Islands: Non-Places on Mobile and PC
Lacquered in the stark tranquillity of sodium lighting, evocative of all those little moments lurking at the periphery of our memories – the forgotten waiting rooms, the traffic islands, the walkways – Islands: Non-Places brings these to the fore, and in focusing on them, teases out depths that we are conditioned to avoid.
Speaking of things we are conditioned to avoid: let’s avoid entirely the snooze-inducing debate as to whether or not what you’ll be doing in Islands is playing a game. It’s an experience; it’s interactive; it may not be winnable, but you will have won something by the end of your time spent with it – you will be changed. It wasn’t long after playing through for the first time that I tarried at the traffic crossing outside my flat, transfixed by the obscenity of the glowing bollard that erupted from the earth in surreal protest. If you repeat a word over and over it will lose all meaning; through repetition you cast off any associations you had with that word, dissolving its connection to reality through mantra. Islands: Non-Places achieves this same effect but in a visual way, and all those transient places you take for granted begin to lose all connection with reality.
Watching is playing in this case, and your interaction with what is set out before you is extremely minimal. With a brush of your finger you pan a camera around a series of disconnected scenes. You can tap little light sources to trigger changes in the environment. That’s about it. The rest is whatever you observe and take away from it. It’s an odd one to try and tell people about and perhaps the most fitting description would be something like ‘interactive art installation.’
As far as mechanical interaction goes, there aren’t even set rules for that. Often you might tap light sources with no outcome, only to find that you were supposed to be nudging a door open. It can be a little irritating but is dissolvable by whirling around and going tap-crazy. Any frustration quickly gives way to awe when the low, humming static of, say, a hotel lobby will mingle with birdsong, or the sound of rain, and you’ll be whisked away to somewhere you’ve never been while staring at something that you’ve always looked at, but never really seen before.
The way in which Islands skewers the mundane with the absurd invokes David Lynch. In Lynch’s Blue Velvet, the juxtaposition of a severed ear with a green, white-picket-fenced suburban ideal is similar in its effect to, in Islands’ case, a school of bank notes swimming out of an ATM, or a procession of palm trees trudging their way up an escalator. These images highlight not only the surreal nature of these non-places when viewed in the abstract but, even more fascinatingly, the relationship between man-made objects and the indifferent nature that lurks below, above, and around them.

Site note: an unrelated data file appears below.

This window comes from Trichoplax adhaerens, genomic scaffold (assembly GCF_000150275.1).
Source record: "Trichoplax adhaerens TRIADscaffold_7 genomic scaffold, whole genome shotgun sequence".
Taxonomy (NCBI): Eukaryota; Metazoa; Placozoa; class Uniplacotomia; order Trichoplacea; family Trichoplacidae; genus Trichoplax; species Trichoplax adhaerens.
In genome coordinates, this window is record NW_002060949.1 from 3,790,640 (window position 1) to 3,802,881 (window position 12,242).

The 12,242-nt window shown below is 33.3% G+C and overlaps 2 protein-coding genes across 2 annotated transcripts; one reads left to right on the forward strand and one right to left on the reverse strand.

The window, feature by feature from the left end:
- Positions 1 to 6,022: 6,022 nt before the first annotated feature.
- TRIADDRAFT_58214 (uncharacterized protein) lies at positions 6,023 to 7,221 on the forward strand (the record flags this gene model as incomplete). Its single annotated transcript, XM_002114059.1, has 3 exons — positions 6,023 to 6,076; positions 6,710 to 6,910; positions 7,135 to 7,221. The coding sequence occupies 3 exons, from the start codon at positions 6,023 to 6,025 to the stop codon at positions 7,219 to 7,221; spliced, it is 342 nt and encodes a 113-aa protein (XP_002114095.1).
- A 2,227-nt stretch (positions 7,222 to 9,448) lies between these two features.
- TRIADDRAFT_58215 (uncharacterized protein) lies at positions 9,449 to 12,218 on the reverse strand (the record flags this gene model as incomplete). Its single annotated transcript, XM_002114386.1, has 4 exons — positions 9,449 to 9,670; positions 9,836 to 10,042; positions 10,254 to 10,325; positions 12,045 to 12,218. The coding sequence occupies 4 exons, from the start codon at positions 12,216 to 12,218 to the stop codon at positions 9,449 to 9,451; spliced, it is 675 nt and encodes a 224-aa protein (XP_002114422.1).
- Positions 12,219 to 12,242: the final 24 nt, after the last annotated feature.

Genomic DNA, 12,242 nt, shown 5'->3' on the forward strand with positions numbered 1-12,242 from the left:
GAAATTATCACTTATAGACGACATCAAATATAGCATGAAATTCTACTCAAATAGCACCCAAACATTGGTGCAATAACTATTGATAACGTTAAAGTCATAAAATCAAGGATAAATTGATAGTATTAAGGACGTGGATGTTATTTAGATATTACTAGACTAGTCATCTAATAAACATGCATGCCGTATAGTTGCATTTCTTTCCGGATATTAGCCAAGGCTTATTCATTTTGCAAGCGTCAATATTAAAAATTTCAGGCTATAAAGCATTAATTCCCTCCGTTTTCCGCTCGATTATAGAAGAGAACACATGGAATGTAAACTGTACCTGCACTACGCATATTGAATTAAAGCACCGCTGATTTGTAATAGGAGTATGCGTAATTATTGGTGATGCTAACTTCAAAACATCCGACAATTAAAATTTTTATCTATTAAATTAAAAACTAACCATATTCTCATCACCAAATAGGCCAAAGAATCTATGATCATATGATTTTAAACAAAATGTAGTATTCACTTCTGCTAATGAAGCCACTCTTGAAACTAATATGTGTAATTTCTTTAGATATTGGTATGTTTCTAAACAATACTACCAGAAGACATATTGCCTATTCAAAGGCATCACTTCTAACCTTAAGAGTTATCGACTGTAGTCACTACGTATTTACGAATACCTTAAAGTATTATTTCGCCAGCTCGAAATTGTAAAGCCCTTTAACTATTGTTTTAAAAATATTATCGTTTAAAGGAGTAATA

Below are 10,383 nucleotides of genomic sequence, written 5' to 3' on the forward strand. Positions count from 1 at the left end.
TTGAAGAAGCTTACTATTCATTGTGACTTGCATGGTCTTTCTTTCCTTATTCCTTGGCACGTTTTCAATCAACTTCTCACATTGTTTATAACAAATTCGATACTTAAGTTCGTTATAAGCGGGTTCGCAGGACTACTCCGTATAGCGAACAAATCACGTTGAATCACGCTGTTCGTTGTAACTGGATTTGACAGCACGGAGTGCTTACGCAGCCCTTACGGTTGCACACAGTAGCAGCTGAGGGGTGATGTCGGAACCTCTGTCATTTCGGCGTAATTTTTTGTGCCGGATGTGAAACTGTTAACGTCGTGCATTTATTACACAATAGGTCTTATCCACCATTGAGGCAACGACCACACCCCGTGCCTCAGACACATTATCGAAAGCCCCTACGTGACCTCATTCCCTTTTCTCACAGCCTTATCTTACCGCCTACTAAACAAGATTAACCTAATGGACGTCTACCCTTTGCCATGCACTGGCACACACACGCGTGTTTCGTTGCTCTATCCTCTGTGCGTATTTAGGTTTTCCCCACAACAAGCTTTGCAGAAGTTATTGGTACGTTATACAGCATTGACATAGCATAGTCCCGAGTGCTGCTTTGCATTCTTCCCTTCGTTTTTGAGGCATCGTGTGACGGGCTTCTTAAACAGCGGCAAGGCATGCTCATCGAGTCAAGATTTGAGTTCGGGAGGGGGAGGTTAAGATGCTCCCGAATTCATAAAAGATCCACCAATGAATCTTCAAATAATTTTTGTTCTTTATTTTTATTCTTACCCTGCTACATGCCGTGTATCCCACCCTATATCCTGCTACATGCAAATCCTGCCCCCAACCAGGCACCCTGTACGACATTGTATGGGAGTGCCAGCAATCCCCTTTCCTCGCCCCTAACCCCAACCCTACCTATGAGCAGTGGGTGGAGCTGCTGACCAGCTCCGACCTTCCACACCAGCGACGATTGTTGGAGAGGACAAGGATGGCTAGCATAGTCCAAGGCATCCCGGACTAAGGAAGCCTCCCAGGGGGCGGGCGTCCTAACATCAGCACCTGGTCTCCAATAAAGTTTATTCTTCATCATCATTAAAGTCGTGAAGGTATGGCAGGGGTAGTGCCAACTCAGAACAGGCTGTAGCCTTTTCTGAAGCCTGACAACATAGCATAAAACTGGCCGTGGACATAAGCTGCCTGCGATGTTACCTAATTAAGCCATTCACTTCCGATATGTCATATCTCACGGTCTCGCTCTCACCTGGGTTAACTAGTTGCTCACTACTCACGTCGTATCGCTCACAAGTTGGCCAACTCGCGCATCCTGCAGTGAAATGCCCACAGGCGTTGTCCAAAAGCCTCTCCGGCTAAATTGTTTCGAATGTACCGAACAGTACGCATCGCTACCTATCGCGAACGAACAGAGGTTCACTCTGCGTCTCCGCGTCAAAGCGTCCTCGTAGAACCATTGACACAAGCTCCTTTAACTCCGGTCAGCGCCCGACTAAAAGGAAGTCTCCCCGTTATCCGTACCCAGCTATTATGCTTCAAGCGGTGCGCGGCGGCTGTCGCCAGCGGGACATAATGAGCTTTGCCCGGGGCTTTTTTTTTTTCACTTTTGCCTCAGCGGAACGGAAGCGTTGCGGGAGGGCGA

And it is perhaps our natural instinct to try to unpack these engineered spaces, to try to make sense of them even when the things they are made for are turned upside down as you tap and flick your way through them. One of the dioramas focuses on a pylon; as you tap an elevator it ascends the metal structure, but as it does so mushrooms start to grow from the platforms. After a little while these mushrooms exhale iridescent spores into the air which swirl and dance to the sonic accompaniment of the beeps and chirps of binary input. As the scene draws to a close the camera pans up to the stars in the night sky, as they start to flicker and glow in time with the beeps. It utterly floored me.
The game can be finished in a single sitting. It’s $4.99 on Steam; it’s $2.99 on iOS and Android; and it’s an odd one to recommend to people, because it will divide. There are some hilarious reviews from miffed players complaining about paying money to tap their phones occasionally and stare at odd images for an hour or so. It’s difficult to argue with that complaint not only because that is what’s going on, but because if this game resonates with you you’ll have a tough time explaining to people why. Islands: Non-Places is a game for certain kinds of players, and if you’ve read this review you may well have an idea that it might speak to you; I implore you to go and play it.
Score: 4/5 – Great